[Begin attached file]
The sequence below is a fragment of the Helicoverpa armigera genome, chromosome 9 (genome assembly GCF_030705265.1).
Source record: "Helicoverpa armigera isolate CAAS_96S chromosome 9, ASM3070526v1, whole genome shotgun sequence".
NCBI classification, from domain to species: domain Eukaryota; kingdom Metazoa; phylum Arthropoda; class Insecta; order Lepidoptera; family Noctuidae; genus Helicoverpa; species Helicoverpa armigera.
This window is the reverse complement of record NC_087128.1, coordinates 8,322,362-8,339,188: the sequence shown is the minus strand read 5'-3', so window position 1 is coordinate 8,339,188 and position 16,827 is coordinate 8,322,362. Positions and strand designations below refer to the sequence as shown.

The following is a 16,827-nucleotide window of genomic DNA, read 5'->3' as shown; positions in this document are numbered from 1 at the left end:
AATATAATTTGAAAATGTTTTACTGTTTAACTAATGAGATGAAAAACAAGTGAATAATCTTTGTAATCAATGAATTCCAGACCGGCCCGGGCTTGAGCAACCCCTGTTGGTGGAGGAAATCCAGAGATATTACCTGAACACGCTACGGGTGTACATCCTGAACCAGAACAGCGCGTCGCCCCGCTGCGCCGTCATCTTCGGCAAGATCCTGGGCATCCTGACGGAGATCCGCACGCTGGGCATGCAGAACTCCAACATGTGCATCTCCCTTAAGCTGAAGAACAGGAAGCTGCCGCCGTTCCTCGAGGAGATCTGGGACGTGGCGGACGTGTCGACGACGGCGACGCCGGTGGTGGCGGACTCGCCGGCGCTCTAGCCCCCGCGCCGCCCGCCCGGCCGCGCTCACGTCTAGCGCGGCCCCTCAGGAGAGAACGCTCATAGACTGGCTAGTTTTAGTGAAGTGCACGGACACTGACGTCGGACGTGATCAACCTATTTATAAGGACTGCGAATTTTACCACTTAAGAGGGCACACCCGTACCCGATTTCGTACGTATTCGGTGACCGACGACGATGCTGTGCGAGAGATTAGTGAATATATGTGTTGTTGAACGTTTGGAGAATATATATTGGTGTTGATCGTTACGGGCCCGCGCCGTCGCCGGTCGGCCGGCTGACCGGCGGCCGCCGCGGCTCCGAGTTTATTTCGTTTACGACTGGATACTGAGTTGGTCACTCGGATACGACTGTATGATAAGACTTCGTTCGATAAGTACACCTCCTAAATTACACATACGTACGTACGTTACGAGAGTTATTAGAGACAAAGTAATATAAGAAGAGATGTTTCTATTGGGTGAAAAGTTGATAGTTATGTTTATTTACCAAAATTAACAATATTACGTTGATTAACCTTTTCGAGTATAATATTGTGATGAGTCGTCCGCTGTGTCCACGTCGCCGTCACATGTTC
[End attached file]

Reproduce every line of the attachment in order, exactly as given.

The sequence below is a fragment of the Helicoverpa armigera genome, chromosome 9 (genome assembly GCF_030705265.1).
Source record: "Helicoverpa armigera isolate CAAS_96S chromosome 9, ASM3070526v1, whole genome shotgun sequence".
NCBI classification, from domain to species: domain Eukaryota; kingdom Metazoa; phylum Arthropoda; class Insecta; order Lepidoptera; family Noctuidae; genus Helicoverpa; species Helicoverpa armigera.
This window is the reverse complement of record NC_087128.1, coordinates 8,322,362-8,339,188: the sequence shown is the minus strand read 5'-3', so window position 1 is coordinate 8,339,188 and position 16,827 is coordinate 8,322,362. Positions and strand designations below refer to the sequence as shown.

The following is a 16,827-nucleotide window of genomic DNA, read 5'->3' as shown; positions in this document are numbered from 1 at the left end:
AATATAATTTGAAAATGTTTTACTGTTTAACTAATGAGATGAAAAACAAGTGAATAATCTTTGTAATCAATGAATTCCAGACCGGCCCGGGCTTGAGCAACCCCTGTTGGTGGAGGAAATCCAGAGATATTACCTGAACACGCTACGGGTGTACATCCTGAACCAGAACAGCGCGTCGCCCCGCTGCGCCGTCATCTTCGGCAAGATCCTGGGCATCCTGACGGAGATCCGCACGCTGGGCATGCAGAACTCCAACATGTGCATCTCCCTTAAGCTGAAGAACAGGAAGCTGCCGCCGTTCCTCGAGGAGATCTGGGACGTGGCGGACGTGTCGACGACGGCGACGCCGGTGGTGGCGGACTCGCCGGCGCTCTAGCCCCCGCGCCGCCCGCCCGGCCGCGCTCACGTCTAGCGCGGCCCCTCAGGAGAGAACGCTCATAGACTGGCTAGTTTTAGTGAAGTGCACGGACACTGACGTCGGACGTGATCAACCTATTTATAAGGACTGCGAATTTTACCACTTAAGAGGGCACACCCGTACCCGATTTCGTACGTATTCGGTGACCGACGACGATGCTGTGCGAGAGATTAGTGAATATATGTGTTGTTGAACGTTTGGAGAATATATATTGGTGTTGATCGTTACGGGCCCGCGCCGTCGCCGGTCGGCCGGCTGACCGGCGGCCGCCGCGGCTCCGAGTTTATTTCGTTTACGACTGGATACTGAGTTGGTCACTCGGATACGACTGTATGATAAGACTTCGTTCGATAAGTACACCTCCTAAATTACACATACGTACGTACGTTACGAGAGTTATTAGAGACAAAGTAATATAAGAAGAGATGTTTCTATTGGGTGAAAAGTTGATAGTTATGTTTATTTACCAAAATTAACAATATTACGTTGATTAACCTTTTCGAGTATAATATTGTGATGAGTCGTCCGCTGTGTCCACGTCGCCGTCACATGTTC